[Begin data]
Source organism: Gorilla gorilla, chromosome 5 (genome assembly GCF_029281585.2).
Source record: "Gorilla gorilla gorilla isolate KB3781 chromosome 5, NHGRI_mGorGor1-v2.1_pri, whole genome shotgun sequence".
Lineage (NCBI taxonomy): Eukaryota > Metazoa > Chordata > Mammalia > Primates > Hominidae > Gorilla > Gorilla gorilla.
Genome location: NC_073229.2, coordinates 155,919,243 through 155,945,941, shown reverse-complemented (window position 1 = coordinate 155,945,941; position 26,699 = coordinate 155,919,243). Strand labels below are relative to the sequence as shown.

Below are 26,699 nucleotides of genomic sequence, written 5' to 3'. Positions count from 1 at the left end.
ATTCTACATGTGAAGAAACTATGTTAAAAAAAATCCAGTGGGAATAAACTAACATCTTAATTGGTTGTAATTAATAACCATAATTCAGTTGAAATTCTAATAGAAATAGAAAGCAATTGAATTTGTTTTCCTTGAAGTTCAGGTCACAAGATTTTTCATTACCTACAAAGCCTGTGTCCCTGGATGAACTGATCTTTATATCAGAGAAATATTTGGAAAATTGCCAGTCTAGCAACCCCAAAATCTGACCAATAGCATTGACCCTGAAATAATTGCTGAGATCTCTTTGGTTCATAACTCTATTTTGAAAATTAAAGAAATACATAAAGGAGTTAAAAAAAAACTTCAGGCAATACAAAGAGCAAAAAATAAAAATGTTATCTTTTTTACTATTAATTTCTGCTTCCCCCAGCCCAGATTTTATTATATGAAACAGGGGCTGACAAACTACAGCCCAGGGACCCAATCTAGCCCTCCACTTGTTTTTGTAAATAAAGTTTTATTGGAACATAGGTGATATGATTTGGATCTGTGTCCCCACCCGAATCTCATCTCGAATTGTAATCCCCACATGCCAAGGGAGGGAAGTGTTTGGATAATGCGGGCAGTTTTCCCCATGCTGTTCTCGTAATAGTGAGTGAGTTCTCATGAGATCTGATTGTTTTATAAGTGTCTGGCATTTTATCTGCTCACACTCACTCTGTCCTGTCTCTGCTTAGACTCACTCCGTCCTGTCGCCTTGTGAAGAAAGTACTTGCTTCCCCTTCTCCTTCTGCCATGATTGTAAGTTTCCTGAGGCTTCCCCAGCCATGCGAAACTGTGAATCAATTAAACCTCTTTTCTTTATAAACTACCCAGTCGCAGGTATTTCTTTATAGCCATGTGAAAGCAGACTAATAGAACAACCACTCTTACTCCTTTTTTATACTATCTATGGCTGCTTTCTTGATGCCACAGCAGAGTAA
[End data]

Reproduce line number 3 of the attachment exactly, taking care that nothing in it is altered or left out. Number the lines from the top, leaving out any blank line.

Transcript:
Lineage (NCBI taxonomy): Eukaryota > Metazoa > Chordata > Mammalia > Primates > Hominidae > Gorilla > Gorilla gorilla.